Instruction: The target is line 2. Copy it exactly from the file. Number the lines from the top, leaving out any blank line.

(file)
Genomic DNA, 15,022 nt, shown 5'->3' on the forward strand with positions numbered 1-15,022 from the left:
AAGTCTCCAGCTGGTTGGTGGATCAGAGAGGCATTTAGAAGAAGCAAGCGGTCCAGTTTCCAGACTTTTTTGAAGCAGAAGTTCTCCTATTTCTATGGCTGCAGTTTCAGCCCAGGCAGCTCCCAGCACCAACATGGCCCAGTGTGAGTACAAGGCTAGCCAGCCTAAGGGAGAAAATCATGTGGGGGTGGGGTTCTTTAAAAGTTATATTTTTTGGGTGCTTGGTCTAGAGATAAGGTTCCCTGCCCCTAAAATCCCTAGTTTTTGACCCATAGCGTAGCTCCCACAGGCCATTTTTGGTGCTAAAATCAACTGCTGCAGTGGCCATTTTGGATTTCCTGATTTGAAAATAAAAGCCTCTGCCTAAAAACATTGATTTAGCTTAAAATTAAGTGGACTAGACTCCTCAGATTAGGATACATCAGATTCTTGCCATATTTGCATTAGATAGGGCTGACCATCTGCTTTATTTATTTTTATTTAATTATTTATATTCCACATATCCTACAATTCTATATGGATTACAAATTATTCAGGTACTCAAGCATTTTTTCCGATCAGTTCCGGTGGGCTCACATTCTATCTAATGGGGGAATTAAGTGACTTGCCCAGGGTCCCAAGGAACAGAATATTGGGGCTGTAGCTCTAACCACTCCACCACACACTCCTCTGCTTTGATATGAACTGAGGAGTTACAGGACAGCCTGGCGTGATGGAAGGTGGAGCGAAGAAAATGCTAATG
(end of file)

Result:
AAGTCTCCAGCTGGTTGGTGGATCAGAGAGGCATTTAGAAGAAGCAAGCGGTCCAGTTTCCAGACTTTTTTGAAGCAGAAGTTCTCCTATTTCTATGGCTGCAGTTTCAGCCCAGGCAGCTCCCAGCACCAACATGGCCCAGTGTGAGTACAAGGCTAGCCAGCCTAAGGGAGAAAATCATGTGGGGGTGGGGTTCTTTAAAAGTTATATTTTTTGGGTGCTTGGTCTAGAGATAAGGTTCCCTGCCCCTAAAATCCCTAGTTTTTGACCCATAGCGTAGCTCCCACAGGCCATTTTTGGTGCTAAAATCAACTGCTGCAGTGGCCATTTTGGATTTCCTGATTTGAAAATAAAAGCCTCTGCCTAAAAACATTGATTTAGCTTAAAATTAAGTGGACTAGACTCCTCAGATTAGGATACATCAGATTCTTGCCATATTTGCATTAGATAGGGCTGACCATCTGCTTTATTTATTTTTATTTAATTATTTATATTCCACATATCCTACAATTCTATATGGATTACAAATTATTCAGGTACTCAAGCATTTTTTCCGATCAGTTCCGGTGGGCTCACATTCTATCTAATGGGGGAATTAAGTGACTTGCCCAGGGTCCCAAGGAACAGAATATTGGGGCTGTAGCTCTAACCACTCCACCACACACTCCTCTGCTTTGATATGAACTGAGGAGTTACAGGACAGCCTGGCGTGATGGAAGGTGGAGCGAAGAAAATGCTAATG